The Federal Reserve Board’s Federal Open Market Committee is set to meet today, and could begin steps toward taking action on a slowing U.S. economy, numerous reports say. Some economists and Wall Street analysts believe that the FOMC could initiate additional federal stimulus efforts, after the U.S. Labor Department reported that the country shed about 131,000 jobs, seasonally adjusted, in July.
Asha Bangalore, vice president and economist at Chicago-based Northern Trust Co., said recent economic developments, or the lack thereof, could result in new developments.
“The economy advanced at a 2.4% pace in the second quarter and the pace of economic growth is projected to be noticeably slower in the second half. Labor market conditions have not improved since June,” he wrote in a white paper posted on Northern Trust’s web site.
“In fact, initial jobless claims have shown sideways movement for the first seven months of the year. Unemployment claims under special programs are currently distorted because of the delay in Congress funding these programs.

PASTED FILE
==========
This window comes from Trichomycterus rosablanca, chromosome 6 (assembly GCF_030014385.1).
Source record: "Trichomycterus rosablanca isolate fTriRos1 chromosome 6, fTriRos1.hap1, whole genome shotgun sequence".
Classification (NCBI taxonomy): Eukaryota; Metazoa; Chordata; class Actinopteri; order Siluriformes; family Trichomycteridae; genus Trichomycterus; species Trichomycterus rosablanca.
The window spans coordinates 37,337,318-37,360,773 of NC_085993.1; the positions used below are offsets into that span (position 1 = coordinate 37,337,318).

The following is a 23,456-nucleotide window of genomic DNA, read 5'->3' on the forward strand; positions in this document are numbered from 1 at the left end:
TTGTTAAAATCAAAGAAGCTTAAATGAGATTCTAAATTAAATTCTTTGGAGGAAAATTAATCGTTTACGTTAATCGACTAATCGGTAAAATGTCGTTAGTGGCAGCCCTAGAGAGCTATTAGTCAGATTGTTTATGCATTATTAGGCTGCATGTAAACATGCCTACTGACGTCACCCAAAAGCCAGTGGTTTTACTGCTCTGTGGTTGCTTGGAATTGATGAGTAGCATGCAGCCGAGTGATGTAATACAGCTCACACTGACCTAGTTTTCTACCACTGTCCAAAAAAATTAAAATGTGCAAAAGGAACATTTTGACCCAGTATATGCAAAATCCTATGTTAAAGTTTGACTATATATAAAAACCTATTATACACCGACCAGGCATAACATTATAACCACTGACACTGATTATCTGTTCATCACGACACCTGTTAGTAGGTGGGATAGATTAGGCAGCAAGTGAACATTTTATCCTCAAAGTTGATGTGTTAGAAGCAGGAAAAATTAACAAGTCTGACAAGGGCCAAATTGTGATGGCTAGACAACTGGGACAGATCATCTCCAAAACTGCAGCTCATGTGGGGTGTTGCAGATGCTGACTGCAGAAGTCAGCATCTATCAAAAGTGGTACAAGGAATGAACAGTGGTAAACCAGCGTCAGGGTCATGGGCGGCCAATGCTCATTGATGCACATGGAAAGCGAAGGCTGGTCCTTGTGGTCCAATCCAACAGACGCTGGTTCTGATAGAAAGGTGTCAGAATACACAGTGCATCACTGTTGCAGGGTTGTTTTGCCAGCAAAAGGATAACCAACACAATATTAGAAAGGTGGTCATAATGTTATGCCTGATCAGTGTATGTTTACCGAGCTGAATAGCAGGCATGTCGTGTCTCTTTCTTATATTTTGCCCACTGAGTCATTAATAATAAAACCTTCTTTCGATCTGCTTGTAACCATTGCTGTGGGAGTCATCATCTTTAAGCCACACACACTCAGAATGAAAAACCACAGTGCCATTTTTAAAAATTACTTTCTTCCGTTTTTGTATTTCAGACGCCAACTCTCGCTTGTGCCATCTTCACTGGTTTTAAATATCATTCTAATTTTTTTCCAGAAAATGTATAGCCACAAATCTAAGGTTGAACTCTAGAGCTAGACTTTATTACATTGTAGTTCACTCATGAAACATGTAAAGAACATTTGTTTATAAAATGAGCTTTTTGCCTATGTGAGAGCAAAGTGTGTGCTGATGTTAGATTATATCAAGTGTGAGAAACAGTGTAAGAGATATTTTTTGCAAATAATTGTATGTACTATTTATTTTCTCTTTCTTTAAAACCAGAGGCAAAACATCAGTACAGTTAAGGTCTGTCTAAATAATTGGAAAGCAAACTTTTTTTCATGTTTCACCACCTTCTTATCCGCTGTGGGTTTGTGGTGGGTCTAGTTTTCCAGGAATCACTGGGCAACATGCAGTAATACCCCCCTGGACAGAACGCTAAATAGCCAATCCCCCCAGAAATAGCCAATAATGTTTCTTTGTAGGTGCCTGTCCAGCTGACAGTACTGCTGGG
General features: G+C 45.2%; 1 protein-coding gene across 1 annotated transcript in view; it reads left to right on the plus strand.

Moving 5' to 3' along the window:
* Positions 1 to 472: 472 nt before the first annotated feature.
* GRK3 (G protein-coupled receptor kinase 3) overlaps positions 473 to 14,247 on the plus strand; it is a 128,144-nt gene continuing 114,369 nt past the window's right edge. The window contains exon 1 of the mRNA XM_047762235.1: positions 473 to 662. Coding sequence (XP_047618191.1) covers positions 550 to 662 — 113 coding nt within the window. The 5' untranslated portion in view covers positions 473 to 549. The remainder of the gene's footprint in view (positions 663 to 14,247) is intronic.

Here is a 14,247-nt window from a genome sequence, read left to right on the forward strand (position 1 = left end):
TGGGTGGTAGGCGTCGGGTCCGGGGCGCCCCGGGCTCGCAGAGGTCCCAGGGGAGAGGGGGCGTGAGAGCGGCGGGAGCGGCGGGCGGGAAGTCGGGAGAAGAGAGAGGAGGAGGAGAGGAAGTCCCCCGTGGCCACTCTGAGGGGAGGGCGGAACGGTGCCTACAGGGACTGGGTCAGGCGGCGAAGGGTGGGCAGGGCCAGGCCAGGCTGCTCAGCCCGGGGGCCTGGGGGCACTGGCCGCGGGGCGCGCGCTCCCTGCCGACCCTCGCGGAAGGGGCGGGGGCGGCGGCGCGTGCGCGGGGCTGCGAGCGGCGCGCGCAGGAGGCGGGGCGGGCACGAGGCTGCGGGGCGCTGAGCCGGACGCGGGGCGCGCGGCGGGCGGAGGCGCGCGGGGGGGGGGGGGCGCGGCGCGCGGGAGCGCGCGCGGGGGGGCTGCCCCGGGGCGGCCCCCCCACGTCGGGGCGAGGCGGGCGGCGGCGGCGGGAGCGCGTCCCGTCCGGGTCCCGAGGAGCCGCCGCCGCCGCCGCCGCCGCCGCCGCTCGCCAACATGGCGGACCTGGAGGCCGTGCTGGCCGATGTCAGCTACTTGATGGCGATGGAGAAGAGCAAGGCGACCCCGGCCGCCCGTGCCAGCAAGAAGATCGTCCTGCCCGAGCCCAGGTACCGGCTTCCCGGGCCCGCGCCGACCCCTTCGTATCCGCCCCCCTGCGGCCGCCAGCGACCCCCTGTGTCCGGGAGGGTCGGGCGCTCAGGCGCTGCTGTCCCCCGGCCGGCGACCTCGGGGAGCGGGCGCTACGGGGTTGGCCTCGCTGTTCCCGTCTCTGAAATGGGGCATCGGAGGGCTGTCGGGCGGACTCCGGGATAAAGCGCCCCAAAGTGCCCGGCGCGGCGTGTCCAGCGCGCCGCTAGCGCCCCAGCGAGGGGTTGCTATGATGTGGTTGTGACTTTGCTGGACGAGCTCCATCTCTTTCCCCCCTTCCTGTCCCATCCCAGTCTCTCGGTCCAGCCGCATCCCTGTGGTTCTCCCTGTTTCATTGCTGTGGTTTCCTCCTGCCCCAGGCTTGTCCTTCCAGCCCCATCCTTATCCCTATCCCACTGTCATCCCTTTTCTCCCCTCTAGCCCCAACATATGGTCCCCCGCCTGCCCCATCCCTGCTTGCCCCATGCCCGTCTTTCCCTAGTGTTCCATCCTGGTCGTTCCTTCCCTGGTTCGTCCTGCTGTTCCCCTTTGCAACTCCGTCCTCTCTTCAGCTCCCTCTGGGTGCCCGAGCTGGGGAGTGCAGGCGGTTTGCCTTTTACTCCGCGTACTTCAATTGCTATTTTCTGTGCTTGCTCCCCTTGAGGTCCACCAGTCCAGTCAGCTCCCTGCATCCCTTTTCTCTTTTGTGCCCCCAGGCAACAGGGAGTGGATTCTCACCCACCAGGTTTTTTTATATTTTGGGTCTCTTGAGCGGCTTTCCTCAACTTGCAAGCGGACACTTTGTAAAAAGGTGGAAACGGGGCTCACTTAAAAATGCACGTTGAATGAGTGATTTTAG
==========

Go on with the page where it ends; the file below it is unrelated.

“The Fed is expected to announce an explicit plan to address the probability of further lackluster growth in the economy and growing concern about a deflationary situation developing in the months ahead. One option the Fed could consider is to reinvest prepaid and expired mortgage back securities in Treasury securities.”
Bruce Bittles, chief investment strategist with Milwaukee-based Robert W. Baird & Co., said the Fed is unlikely to take specific action out of today’s meeting. However, today’s committee meeting is likely to set the tone for future action taken in coming months.
“The U.S. economy continues to downshift and is now operating in second gear where GDP typically comes in near two percent,” Bittles wrote in a white paper issued yesterday. “The July Employment Report was weaker than expected as non-farm payrolls fell by 131,000, twice as much as expected.
“The Federal Reserve Open Policy Committee … is widely anticipated to keep rates unchanged. The accompanying policy statement is likely to feature strong language for the potential of aggressive monetary easing should the economy continue to slide.”